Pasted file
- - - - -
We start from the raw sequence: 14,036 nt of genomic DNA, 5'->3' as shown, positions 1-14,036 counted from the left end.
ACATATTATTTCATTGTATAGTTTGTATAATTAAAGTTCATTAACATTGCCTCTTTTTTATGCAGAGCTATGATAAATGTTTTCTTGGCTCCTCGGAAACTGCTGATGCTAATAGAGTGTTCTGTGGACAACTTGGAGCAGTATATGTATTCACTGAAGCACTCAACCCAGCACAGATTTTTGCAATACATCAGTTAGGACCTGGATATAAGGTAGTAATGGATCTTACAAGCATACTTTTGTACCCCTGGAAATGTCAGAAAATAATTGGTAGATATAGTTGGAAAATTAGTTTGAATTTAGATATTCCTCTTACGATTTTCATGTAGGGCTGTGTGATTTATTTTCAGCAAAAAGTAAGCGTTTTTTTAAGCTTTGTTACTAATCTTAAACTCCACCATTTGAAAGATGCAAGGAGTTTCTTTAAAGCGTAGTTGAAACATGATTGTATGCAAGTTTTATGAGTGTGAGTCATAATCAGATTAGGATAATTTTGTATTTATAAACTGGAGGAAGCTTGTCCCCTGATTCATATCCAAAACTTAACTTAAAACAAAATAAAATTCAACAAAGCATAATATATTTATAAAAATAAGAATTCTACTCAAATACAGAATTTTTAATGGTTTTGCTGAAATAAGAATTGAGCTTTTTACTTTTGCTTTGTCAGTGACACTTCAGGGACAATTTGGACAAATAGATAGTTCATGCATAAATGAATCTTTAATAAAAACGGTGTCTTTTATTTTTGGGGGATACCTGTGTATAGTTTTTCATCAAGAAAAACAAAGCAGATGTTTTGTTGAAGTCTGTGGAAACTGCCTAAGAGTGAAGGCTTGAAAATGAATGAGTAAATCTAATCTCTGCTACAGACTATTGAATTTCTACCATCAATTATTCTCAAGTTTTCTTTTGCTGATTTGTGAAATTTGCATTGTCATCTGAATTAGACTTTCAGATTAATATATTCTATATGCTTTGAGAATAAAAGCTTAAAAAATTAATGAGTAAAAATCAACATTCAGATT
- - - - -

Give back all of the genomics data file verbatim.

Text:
We start from the raw sequence: 14,036 nt of genomic DNA, 5'->3' as shown, positions 1-14,036 counted from the left end.
ACATATTATTTCATTGTATAGTTTGTATAATTAAAGTTCATTAACATTGCCTCTTTTTTATGCAGAGCTATGATAAATGTTTTCTTGGCTCCTCGGAAACTGCTGATGCTAATAGAGTGTTCTGTGGACAACTTGGAGCAGTATATGTATTCACTGAAGCACTCAACCCAGCACAGATTTTTGCAATACATCAGTTAGGACCTGGATATAAGGTAGTAATGGATCTTACAAGCATACTTTTGTACCCCTGGAAATGTCAGAAAATAATTGGTAGATATAGTTGGAAAATTAGTTTGAATTTAGATATTCCTCTTACGATTTTCATGTAGGGCTGTGTGATTTATTTTCAGCAAAAAGTAAGCGTTTTTTTAAGCTTTGTTACTAATCTTAAACTCCACCATTTGAAAGATGCAAGGAGTTTCTTTAAAGCGTAGTTGAAACATGATTGTATGCAAGTTTTATGAGTGTGAGTCATAATCAGATTAGGATAATTTTGTATTTATAAACTGGAGGAAGCTTGTCCCCTGATTCATATCCAAAACTTAACTTAAAACAAAATAAAATTCAACAAAGCATAATATATTTATAAAAATAAGAATTCTACTCAAATACAGAATTTTTAATGGTTTTGCTGAAATAAGAATTGAGCTTTTTACTTTTGCTTTGTCAGTGACACTTCAGGGACAATTTGGACAAATAGATAGTTCATGCATAAATGAATCTTTAATAAAAACGGTGTCTTTTATTTTTGGGGGATACCTGTGTATAGTTTTTCATCAAGAAAAACAAAGCAGATGTTTTGTTGAAGTCTGTGGAAACTGCCTAAGAGTGAAGGCTTGAAAATGAATGAGTAAATCTAATCTCTGCTACAGACTATTGAATTTCTACCATCAATTATTCTCAAGTTTTCTTTTGCTGATTTGTGAAATTTGCATTGTCATCTGAATTAGACTTTCAGATTAATATATTCTATATGCTTTGAGAATAAAAGCTTAAAAAATTAATGAGTAAAAATCAACATTCAGATT